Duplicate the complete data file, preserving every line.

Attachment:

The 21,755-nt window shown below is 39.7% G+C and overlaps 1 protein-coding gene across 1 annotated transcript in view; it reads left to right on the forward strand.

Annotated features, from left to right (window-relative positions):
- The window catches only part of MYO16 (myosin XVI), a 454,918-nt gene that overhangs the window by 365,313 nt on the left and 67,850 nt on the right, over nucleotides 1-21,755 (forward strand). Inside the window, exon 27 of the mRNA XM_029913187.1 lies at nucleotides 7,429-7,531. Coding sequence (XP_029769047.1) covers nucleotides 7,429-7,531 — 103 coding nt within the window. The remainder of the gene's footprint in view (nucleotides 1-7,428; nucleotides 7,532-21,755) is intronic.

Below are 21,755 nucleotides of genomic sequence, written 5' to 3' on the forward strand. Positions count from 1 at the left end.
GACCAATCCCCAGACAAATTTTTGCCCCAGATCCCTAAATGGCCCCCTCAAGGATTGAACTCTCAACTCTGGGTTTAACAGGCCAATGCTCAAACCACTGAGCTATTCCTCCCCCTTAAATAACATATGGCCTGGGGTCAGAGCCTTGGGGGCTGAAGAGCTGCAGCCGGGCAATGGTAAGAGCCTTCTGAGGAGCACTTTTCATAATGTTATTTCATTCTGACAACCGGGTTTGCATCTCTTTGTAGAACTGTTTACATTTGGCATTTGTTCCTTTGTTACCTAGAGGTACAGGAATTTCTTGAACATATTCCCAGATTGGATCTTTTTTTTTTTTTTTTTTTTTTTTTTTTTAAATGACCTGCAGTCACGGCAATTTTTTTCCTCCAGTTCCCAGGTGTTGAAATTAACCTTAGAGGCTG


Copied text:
The 21,755-nt window shown below is 39.7% G+C and overlaps 1 protein-coding gene across 1 annotated transcript in view; it reads left to right on the forward strand.

Annotated features, from left to right (window-relative positions):
- The window catches only part of MYO16 (myosin XVI), a 454,918-nt gene that overhangs the window by 365,313 nt on the left and 67,850 nt on the right, over nucleotides 1-21,755 (forward strand). Inside the window, exon 27 of the mRNA XM_029913187.1 lies at nucleotides 7,429-7,531. Coding sequence (XP_029769047.1) covers nucleotides 7,429-7,531 — 103 coding nt within the window. The remainder of the gene's footprint in view (nucleotides 1-7,428; nucleotides 7,532-21,755) is intronic.

Below are 21,755 nucleotides of genomic sequence, written 5' to 3' on the forward strand. Positions count from 1 at the left end.
GACCAATCCCCAGACAAATTTTTGCCCCAGATCCCTAAATGGCCCCCTCAAGGATTGAACTCTCAACTCTGGGTTTAACAGGCCAATGCTCAAACCACTGAGCTATTCCTCCCCCTTAAATAACATATGGCCTGGGGTCAGAGCCTTGGGGGCTGAAGAGCTGCAGCCGGGCAATGGTAAGAGCCTTCTGAGGAGCACTTTTCATAATGTTATTTCATTCTGACAACCGGGTTTGCATCTCTTTGTAGAACTGTTTACATTTGGCATTTGTTCCTTTGTTACCTAGAGGTACAGGAATTTCTTGAACATATTCCCAGATTGGATCTTTTTTTTTTTTTTTTTTTTTTTTTTTTTAAATGACCTGCAGTCACGGCAATTTTTTTCCTCCAGTTCCCAGGTGTTGAAATTAACCTTAGAGGCTG